Smith has missed before, but it seems to have spurred him on with a renewed determination. Germany are generally accepted as being the global masters from 12 yards, and it is widely believed that this is because of a previous failure. When West Deutschland were defeated by Czechoslovakia on penalties in the final of the 1976 European Championship they vowed to never be beaten again via this method, so therefore practised, practised and practised from that point onwards.

Interestingly Antonin Panenka whose famous ‘poetry’ penalty won the 1976 final once said of his pre-pen mindset: “I was relaxed – I felt an enormous positive euphoria”. Again, I don’t think that would have been the case with me, I probably would’ve replied to the reporter: “I was Shitting myself – I felt an enormous bowel movement ‘turtling’ on the cusp of my anus Geoff”…… and with that, back to the studio.

So this rambling piece has summarised my agony on Saturday when, in the grand scheme of things, a Swindon striker converted a routine penalty, against regular league opposition at an unimportant time of the season. How then, would I act if we got one when something really rested on the outcome, like say, oh I dunno – an 85th minute penalty in a level Play-Off final at Wembley?

The honest answer is I can’t remember, that game was a blur of emotions and due to the rollercoaster nature of the match I spent most of it either elated or crying. Passage of time hasn’t helped, I remember the joy of Bodin hitting the net but I can only speculate on the gibbering wreck I was prior to the goal going in. I was 19 at the time, pretty highly strung and had a fair few cans of Heineken on-board, when I asked my Dad I was surprised to find that I didn’t just puke continuously. He merely commented that I was ‘quiet, very quiet indeed, oh and pale, so very pale’.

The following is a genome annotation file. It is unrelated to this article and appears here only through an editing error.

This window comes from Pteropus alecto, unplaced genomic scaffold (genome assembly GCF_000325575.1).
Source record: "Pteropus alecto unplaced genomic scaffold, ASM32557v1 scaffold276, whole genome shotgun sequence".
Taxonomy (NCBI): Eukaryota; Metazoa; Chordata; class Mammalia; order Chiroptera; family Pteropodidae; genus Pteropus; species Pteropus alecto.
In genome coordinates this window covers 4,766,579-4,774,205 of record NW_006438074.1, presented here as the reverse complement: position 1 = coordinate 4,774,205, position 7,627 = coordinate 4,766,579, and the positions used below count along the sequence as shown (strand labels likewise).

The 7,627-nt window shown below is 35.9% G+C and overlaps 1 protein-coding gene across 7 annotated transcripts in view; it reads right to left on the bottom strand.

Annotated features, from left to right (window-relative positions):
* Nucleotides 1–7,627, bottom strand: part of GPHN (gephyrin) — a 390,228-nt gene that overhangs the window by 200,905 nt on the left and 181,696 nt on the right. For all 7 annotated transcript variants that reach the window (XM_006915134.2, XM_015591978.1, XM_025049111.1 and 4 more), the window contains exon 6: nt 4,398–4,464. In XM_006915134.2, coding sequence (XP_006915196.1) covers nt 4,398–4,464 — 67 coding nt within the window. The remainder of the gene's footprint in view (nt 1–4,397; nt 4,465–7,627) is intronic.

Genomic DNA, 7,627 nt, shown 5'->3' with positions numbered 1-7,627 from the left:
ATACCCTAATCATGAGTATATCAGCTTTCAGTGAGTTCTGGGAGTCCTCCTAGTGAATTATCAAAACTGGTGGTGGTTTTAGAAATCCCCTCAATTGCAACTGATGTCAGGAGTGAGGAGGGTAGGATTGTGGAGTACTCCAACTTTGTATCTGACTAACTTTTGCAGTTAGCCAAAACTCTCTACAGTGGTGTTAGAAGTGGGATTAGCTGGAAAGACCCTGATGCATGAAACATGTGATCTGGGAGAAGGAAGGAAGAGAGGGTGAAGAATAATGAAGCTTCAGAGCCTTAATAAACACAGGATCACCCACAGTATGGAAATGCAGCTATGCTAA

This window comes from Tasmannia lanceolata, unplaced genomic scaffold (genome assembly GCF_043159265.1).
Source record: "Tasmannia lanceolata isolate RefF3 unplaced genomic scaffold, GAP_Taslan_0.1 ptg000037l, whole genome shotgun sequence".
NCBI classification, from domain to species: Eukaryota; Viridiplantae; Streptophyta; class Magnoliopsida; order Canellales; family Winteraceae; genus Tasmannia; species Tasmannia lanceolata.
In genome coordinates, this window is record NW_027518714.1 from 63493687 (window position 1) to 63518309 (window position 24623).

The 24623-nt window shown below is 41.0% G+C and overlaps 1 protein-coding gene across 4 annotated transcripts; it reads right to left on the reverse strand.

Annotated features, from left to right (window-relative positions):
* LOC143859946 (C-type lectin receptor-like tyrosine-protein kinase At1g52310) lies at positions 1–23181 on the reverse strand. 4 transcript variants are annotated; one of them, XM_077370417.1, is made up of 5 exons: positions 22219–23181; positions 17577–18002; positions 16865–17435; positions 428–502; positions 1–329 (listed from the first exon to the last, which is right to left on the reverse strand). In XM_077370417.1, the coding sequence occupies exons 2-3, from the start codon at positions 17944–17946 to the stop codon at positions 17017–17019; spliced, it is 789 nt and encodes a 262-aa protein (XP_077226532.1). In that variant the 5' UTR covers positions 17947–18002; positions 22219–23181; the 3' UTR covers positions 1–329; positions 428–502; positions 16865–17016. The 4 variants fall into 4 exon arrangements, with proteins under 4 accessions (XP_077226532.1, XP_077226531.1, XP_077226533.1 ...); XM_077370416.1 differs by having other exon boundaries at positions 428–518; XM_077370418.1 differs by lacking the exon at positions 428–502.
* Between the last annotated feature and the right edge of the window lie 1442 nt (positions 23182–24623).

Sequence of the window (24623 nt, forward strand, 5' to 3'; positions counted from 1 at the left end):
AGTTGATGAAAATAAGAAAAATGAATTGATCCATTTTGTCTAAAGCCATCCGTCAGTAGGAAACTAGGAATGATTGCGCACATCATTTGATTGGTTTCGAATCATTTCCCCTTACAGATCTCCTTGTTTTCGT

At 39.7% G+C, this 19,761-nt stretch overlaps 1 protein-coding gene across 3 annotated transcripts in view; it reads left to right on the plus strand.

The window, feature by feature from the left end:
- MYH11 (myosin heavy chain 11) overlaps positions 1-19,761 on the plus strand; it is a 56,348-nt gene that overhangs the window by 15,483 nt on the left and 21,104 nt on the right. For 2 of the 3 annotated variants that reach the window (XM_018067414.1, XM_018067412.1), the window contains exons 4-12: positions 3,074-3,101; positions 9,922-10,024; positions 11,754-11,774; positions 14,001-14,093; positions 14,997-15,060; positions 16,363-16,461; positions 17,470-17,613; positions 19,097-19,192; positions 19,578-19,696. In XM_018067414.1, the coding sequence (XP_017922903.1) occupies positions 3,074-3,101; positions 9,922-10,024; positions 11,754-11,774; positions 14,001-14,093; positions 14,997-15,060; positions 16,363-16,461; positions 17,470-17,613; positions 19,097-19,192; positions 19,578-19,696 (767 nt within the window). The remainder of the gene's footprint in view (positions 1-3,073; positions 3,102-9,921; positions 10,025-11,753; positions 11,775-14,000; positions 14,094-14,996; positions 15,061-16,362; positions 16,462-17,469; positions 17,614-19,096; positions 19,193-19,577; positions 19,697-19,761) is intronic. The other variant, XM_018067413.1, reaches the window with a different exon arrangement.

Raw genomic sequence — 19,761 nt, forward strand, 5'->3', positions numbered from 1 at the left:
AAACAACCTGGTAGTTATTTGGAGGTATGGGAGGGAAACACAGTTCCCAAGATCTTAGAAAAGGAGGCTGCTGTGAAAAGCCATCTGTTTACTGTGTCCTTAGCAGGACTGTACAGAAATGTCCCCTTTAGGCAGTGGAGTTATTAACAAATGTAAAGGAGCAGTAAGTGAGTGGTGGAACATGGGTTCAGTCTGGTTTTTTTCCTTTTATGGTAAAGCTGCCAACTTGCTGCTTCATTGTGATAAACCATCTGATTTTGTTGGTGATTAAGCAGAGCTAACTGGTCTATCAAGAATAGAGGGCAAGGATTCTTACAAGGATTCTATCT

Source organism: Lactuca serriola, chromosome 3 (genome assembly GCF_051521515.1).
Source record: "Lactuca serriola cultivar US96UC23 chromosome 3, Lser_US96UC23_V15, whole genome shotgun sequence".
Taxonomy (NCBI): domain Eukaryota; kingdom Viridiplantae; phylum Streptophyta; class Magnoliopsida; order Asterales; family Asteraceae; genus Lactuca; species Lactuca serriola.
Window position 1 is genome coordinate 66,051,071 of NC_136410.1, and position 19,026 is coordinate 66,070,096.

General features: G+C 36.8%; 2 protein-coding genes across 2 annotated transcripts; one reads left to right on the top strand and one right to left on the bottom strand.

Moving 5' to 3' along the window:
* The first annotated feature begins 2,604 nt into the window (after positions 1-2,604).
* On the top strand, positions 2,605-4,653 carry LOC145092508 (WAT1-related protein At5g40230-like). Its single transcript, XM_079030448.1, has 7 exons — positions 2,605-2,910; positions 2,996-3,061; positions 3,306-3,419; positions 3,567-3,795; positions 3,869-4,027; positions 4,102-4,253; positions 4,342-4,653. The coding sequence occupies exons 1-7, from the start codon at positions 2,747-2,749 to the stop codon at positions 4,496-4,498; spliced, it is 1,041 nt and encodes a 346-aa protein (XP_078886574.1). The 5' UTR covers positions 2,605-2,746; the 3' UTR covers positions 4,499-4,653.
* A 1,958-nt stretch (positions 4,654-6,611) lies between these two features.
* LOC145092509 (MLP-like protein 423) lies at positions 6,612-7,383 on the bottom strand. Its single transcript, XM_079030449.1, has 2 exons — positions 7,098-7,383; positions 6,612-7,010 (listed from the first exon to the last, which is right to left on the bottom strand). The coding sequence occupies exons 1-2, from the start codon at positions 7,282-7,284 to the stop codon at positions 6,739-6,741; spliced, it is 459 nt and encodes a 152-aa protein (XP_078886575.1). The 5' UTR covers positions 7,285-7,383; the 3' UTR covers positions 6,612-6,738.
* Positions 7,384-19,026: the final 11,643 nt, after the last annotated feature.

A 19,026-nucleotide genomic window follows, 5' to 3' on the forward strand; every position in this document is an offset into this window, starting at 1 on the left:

I think the significance and joy of that strike caused me to forget the pain – like a woman and childbirth.


Look, I’ll share something personal with you now, (don’t tell anyone) when I was 13 I suffered the ignominy of a twisted testicle (stifles a schoolboy giggle) which occurred when I came off my BMX at full flight. Apparently I was involuntarily puking with pain and had to be restrained until the ambulance arrived to pump me with pain relief. I was whisked to hospital and immediately transferred to theatre. I don’t remember that at all, I just remember the 2000AD ‘Best of’ comic I was given by my relieved parents when I was wheeled back to the ward more stitches than skin

I’ve still got that 2000AD, (plus two testicles thanks to some surgical wizardry, and like Ant & Dec, they certainly aren’t pretty to look at but they still serve a purpose of sorts) anyway, back to 2000AD, its yellowed pages and faded graphics still bring a smile to my face to this day as I always remember the elation of being given it – I never remember the uncontrollable puking or the pain.

Metaphorically, Michael Smith et al have given me another 2000AD for my collection, another set of memories to be stored and treasured after a wonderful performance, one of the best for a while. I’ll remember the penalty joy, I won’t remember the pain, well until next time…

If you suffer from a similar pre-penalty nervous disorder (PPND) or just fancy sharing a horrific personal injury story for the amusement of others, then please leave details in the comments below.

The penalty picture is used under the Creative Commons -Share A like 2.0 Generic license –  Attribution: Richard Webb